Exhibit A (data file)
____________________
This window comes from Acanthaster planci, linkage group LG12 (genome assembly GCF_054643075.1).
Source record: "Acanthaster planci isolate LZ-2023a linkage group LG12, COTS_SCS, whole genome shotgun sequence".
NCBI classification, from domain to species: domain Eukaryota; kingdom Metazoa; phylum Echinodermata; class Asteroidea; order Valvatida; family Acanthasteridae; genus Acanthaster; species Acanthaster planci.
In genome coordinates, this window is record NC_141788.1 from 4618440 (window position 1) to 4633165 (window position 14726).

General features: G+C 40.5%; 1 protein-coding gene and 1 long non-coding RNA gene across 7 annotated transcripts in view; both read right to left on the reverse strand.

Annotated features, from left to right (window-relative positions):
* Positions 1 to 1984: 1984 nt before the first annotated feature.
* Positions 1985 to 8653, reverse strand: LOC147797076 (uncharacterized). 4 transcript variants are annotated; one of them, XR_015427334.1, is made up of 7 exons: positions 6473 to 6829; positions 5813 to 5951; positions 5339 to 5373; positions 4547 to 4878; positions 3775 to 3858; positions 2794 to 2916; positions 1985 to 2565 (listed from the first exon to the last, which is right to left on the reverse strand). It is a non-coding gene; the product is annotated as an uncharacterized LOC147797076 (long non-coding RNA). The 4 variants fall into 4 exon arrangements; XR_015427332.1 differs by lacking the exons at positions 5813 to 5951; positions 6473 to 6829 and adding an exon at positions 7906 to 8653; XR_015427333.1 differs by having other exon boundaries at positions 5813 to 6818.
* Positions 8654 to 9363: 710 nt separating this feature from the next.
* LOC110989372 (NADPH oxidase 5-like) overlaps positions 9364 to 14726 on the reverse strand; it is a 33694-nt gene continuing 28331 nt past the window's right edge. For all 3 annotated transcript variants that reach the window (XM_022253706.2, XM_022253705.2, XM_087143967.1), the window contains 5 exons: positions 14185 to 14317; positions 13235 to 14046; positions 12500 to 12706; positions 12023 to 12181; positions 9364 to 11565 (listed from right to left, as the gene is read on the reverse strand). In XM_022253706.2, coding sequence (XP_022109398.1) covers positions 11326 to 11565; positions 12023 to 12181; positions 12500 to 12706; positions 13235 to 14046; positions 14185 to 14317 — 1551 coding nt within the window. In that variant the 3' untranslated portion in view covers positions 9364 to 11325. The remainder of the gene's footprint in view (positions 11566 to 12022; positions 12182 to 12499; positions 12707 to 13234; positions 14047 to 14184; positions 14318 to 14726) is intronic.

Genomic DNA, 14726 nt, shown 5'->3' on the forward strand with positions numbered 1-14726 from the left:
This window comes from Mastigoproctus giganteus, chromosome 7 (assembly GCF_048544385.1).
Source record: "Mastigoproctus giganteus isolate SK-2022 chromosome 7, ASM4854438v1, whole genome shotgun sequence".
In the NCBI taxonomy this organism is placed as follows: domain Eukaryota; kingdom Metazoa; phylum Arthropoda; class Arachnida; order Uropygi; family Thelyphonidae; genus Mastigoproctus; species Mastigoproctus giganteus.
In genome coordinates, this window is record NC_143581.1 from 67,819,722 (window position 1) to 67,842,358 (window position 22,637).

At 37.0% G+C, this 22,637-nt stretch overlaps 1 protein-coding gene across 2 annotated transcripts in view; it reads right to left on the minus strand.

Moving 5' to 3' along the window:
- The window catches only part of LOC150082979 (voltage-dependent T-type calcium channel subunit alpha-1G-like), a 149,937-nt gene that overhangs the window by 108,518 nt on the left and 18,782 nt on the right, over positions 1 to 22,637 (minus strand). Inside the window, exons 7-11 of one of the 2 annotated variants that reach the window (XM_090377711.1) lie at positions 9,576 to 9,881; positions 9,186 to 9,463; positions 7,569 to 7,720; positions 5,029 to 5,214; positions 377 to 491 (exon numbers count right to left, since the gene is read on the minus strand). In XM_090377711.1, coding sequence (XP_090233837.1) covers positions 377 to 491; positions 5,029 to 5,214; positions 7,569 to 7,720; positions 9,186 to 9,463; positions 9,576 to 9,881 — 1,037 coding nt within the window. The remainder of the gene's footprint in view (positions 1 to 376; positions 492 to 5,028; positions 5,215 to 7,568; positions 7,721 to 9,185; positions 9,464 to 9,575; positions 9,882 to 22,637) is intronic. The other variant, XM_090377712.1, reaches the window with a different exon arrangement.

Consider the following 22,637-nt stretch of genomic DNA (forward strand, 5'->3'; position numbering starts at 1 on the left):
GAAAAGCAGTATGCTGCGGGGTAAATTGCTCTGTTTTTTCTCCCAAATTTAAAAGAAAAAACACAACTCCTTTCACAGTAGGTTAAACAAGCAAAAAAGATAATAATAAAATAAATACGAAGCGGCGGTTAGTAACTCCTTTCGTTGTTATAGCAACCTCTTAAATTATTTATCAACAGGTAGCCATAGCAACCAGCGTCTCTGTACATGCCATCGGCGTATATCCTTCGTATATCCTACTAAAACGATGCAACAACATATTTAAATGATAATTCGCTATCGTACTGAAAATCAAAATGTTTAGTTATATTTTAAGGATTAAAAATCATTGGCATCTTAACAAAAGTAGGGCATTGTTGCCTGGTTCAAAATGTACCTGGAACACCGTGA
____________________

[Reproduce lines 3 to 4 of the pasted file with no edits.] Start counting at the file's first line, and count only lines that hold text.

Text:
NCBI classification, from domain to species: domain Eukaryota; kingdom Metazoa; phylum Echinodermata; class Asteroidea; order Valvatida; family Acanthasteridae; genus Acanthaster; species Acanthaster planci.
In genome coordinates, this window is record NC_141788.1 from 4618440 (window position 1) to 4633165 (window position 14726).